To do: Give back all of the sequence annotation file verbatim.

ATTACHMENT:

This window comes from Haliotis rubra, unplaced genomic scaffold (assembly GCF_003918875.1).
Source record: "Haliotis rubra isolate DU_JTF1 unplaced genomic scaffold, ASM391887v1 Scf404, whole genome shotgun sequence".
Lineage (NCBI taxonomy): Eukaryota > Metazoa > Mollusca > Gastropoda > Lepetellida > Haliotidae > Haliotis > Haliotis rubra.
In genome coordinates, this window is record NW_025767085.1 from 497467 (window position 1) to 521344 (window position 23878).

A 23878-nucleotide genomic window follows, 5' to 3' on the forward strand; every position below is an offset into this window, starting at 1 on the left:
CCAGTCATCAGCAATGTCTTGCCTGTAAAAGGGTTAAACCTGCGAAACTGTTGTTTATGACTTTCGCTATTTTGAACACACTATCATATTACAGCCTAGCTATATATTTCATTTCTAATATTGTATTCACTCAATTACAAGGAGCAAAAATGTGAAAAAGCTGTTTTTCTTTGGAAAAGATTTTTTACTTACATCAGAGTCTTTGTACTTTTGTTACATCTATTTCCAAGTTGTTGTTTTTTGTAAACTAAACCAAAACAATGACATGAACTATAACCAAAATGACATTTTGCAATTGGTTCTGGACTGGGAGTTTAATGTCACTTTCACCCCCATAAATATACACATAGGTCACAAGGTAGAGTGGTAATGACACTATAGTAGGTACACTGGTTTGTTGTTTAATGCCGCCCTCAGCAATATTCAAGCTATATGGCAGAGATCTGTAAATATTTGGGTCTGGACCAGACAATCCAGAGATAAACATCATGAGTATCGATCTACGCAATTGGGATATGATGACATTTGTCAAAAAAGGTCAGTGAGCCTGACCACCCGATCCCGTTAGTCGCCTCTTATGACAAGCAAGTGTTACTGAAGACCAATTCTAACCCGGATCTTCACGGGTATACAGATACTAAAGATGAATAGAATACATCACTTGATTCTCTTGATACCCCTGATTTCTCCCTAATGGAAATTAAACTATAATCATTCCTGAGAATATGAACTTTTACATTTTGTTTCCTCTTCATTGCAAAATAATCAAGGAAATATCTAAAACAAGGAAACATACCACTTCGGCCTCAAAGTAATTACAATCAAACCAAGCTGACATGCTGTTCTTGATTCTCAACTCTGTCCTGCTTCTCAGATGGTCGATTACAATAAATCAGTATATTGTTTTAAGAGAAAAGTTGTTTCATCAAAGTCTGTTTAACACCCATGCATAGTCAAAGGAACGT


This window comes from Haliotis rubra, unplaced genomic scaffold (assembly GCF_003918875.1).
Source record: "Haliotis rubra isolate DU_JTF1 unplaced genomic scaffold, ASM391887v1 Scf404, whole genome shotgun sequence".
Lineage (NCBI taxonomy): Eukaryota > Metazoa > Mollusca > Gastropoda > Lepetellida > Haliotidae > Haliotis > Haliotis rubra.
In genome coordinates, this window is record NW_025767085.1 from 497467 (window position 1) to 521344 (window position 23878).

A 23878-nucleotide genomic window follows, 5' to 3' on the forward strand; every position below is an offset into this window, starting at 1 on the left:
CCAGTCATCAGCAATGTCTTGCCTGTAAAAGGGTTAAACCTGCGAAACTGTTGTTTATGACTTTCGCTATTTTGAACACACTATCATATTACAGCCTAGCTATATATTTCATTTCTAATATTGTATTCACTCAATTACAAGGAGCAAAAATGTGAAAAAGCTGTTTTTCTTTGGAAAAGATTTTTTACTTACATCAGAGTCTTTGTACTTTTGTTACATCTATTTCCAAGTTGTTGTTTTTTGTAAACTAAACCAAAACAATGACATGAACTATAACCAAAATGACATTTTGCAATTGGTTCTGGACTGGGAGTTTAATGTCACTTTCACCCCCATAAATATACACATAGGTCACAAGGTAGAGTGGTAATGACACTATAGTAGGTACACTGGTTTGTTGTTTAATGCCGCCCTCAGCAATATTCAAGCTATATGGCAGAGATCTGTAAATATTTGGGTCTGGACCAGACAATCCAGAGATAAACATCATGAGTATCGATCTACGCAATTGGGATATGATGACATTTGTCAAAAAAGGTCAGTGAGCCTGACCACCCGATCCCGTTAGTCGCCTCTTATGACAAGCAAGTGTTACTGAAGACCAATTCTAACCCGGATCTTCACGGGTATACAGATACTAAAGATGAATAGAATACATCACTTGATTCTCTTGATACCCCTGATTTCTCCCTAATGGAAATTAAACTATAATCATTCCTGAGAATATGAACTTTTACATTTTGTTTCCTCTTCATTGCAAAATAATCAAGGAAATATCTAAAACAAGGAAACATACCACTTCGGCCTCAAAGTAATTACAATCAAACCAAGCTGACATGCTGTTCTTGATTCTCAACTCTGTCCTGCTTCTCAGATGGTCGATTACAATAAATCAGTATATTGTTTTAAGAGAAAAGTTGTTTCATCAAAGTCTGTTTAACACCCATGCATAGTCAAAGGAACGT